Greece's hero four years ago, Angelos Charisteas warned "we are not going to hand the trophy back easily" as the holders prepare to start their defence.
Article top media content
Greece's goalscoring hero in the UEFA European Championship final four years ago, Angelos Charisteas warned "we are not going to hand the trophy back easily" as the holders prepare to open their title defence against Sweden.
Charisteas is a living legend in Greece, his match-winning header in the UEFA EURO 2004™ final against Portugal providing a significant entry in the pantheon of Greek football. "Every player, when he becomes a professional and an international, has an unspoken dream: to score a very important goal for his country," the 28-year-old happily recalled. "Not in my wildest dreams had I ever imagined that there would come a time when I would score the winner in the final of a European championship. Of course, this goal was the turning point of my life; not only did I become better known to the people, but I helped my country achieve a great feat."
It is an achievement that will take some effort to repeat. Rated as 100-1 outsiders in Portugal, few are tipping Greece for success this time either, the mantra that lightning never strikes twice holding sway. Unsurprisingly, Charisteas believes differently: "We were the surprise package four years ago and it's only normal that they expect another side to win it this time. We earned our qualification for the tournament, though, after a huge effort in qualifying over the last two years. Rest assured, we are not going to hand the trophy back easily. We are coming to the competition to give it all we've got and to prove we were deserved winners of the title four years ago".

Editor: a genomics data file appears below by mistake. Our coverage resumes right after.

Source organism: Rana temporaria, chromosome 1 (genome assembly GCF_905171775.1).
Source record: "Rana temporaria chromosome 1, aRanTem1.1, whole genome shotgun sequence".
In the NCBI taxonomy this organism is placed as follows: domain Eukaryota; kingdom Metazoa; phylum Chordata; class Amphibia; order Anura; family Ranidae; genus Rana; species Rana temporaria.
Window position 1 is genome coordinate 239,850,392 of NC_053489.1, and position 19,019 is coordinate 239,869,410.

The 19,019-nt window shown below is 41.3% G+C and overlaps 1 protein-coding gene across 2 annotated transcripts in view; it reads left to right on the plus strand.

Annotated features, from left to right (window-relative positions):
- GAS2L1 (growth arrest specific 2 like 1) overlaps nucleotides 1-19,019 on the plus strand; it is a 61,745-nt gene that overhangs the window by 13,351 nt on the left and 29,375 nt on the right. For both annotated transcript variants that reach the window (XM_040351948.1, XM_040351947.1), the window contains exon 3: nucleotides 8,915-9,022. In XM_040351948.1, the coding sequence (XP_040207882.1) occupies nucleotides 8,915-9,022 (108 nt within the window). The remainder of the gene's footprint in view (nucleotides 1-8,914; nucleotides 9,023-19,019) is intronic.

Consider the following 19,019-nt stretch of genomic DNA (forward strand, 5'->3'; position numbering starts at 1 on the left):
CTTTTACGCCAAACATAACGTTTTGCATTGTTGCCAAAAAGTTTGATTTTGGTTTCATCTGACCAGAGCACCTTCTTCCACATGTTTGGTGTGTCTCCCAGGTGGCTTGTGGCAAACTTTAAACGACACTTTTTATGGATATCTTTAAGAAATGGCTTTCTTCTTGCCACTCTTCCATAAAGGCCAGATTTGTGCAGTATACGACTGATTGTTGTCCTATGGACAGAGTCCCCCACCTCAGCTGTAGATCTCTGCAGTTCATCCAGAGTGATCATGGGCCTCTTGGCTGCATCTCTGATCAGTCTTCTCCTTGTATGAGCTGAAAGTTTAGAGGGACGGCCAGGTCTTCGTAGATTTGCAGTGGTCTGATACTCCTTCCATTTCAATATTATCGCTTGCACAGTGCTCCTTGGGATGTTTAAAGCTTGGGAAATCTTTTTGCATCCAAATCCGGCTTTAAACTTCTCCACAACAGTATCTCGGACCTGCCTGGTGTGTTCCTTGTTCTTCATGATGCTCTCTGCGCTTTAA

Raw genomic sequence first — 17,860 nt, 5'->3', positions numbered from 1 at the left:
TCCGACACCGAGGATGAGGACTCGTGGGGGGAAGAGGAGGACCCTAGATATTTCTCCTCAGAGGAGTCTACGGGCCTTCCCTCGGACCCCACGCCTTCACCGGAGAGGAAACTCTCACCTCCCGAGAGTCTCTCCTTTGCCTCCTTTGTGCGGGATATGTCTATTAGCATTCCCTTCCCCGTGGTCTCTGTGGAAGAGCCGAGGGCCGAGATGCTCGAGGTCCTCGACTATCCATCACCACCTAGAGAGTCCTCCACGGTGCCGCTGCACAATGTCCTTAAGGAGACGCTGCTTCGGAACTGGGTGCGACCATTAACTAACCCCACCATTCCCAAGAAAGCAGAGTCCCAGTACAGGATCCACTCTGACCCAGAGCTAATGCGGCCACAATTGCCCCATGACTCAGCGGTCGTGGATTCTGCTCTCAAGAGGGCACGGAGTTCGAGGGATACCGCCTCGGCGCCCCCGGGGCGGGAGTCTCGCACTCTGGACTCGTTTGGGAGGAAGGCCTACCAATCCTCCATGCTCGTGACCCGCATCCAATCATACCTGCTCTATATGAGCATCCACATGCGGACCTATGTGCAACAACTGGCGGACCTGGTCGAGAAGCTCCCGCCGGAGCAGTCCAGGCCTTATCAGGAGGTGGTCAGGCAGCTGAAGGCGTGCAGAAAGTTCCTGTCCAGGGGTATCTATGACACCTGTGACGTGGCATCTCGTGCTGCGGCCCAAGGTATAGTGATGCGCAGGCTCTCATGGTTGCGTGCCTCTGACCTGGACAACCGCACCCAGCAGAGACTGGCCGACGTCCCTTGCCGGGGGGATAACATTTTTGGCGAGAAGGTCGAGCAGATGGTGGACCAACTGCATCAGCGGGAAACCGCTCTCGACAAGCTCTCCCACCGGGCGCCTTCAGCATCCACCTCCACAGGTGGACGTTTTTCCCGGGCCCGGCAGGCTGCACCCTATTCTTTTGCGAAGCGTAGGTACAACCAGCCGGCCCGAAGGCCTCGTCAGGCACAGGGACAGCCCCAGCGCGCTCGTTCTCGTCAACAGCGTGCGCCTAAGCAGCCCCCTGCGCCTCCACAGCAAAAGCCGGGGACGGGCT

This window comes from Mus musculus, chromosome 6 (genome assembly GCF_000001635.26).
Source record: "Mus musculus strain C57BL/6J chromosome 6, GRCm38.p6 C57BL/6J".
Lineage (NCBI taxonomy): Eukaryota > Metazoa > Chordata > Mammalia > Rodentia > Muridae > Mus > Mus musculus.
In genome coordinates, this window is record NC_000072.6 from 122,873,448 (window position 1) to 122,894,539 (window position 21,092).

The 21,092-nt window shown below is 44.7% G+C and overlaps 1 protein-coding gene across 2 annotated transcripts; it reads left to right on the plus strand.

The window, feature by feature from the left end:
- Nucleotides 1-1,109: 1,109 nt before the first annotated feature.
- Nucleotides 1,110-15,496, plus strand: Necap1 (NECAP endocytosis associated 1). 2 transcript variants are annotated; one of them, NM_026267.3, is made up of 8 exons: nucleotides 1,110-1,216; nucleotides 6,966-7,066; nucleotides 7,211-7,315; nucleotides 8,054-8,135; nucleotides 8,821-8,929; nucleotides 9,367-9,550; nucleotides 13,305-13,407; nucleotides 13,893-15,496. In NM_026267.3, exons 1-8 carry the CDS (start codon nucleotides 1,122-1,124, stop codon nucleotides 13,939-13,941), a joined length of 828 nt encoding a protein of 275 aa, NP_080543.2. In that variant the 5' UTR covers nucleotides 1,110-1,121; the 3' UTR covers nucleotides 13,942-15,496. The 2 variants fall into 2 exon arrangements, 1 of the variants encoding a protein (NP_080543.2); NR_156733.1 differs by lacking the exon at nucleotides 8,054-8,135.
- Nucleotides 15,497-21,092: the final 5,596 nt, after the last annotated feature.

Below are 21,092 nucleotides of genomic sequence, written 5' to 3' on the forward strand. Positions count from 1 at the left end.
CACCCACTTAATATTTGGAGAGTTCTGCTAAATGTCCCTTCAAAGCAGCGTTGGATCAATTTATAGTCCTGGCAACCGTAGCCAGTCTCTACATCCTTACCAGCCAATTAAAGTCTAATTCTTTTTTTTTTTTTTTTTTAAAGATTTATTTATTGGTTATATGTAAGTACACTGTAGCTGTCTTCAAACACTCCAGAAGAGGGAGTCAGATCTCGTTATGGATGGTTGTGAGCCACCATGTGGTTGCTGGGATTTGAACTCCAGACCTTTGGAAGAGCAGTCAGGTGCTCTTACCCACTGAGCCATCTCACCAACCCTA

That success was built on defensive cohesion, a united squad of players responding well to the orders of coach Otto Rehhagel and bowing to the adage that the sum of its parts is greater than the whole. "What impressed us about Mr Rehhagel from day one was that he came to Greece with an open mind," Charisteas continued. "He showed us that Greek players are very talented, but that we need to find discipline on the pitch to put this talent to good use. He taught us that, if we fight on the pitch, we can win a lot of games. A big part of our success is due to his influence. Sometimes we get under extreme pressure in our games and we shouldn't. We should be more at ease because, to tell you the truth, we have nothing to prove. We have already shown our worth."